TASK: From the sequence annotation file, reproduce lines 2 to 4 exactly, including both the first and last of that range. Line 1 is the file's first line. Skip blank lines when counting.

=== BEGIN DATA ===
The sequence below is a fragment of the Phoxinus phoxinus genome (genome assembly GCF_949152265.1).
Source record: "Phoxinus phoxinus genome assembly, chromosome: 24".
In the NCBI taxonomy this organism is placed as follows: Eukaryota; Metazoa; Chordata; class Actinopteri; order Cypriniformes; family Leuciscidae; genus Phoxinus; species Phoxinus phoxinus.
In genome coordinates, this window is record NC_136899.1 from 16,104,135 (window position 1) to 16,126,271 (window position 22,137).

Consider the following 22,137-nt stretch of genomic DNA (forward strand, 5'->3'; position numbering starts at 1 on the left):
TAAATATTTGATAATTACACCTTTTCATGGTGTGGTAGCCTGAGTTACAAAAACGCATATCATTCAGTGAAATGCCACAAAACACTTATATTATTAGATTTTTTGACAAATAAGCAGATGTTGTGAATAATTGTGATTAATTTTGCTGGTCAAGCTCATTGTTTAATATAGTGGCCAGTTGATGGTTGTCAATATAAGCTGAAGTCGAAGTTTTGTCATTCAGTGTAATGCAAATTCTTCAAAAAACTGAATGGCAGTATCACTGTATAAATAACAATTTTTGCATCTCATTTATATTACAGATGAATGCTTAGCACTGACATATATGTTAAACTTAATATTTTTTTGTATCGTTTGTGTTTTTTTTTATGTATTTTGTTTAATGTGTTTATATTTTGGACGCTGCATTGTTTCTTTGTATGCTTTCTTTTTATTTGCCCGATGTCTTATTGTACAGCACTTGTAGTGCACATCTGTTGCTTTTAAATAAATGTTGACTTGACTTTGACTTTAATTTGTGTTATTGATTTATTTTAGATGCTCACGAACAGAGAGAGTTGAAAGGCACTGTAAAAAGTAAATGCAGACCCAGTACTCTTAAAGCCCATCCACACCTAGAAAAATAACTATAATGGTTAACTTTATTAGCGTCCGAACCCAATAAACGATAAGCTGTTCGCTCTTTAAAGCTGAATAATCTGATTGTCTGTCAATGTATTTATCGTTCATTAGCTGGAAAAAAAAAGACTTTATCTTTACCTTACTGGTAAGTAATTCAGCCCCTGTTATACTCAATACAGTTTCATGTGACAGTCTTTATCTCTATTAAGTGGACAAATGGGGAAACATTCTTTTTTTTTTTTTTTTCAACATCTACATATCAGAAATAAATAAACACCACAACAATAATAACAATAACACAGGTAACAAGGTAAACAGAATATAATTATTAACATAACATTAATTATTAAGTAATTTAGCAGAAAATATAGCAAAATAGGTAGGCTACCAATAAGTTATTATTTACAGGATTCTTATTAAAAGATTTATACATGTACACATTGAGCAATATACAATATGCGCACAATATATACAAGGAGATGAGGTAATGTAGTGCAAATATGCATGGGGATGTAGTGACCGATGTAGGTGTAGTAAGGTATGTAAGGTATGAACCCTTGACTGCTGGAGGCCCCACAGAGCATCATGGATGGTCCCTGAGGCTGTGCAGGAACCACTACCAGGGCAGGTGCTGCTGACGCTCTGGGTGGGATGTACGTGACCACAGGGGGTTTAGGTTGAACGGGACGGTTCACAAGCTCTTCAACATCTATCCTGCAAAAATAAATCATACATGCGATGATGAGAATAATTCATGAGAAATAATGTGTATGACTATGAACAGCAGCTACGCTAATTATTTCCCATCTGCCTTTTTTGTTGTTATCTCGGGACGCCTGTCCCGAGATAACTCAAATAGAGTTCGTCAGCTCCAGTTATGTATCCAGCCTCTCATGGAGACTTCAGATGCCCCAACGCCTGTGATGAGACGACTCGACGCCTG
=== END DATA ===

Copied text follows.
Source record: "Phoxinus phoxinus genome assembly, chromosome: 24".
In the NCBI taxonomy this organism is placed as follows: Eukaryota; Metazoa; Chordata; class Actinopteri; order Cypriniformes; family Leuciscidae; genus Phoxinus; species Phoxinus phoxinus.
In genome coordinates, this window is record NC_136899.1 from 16,104,135 (window position 1) to 16,126,271 (window position 22,137).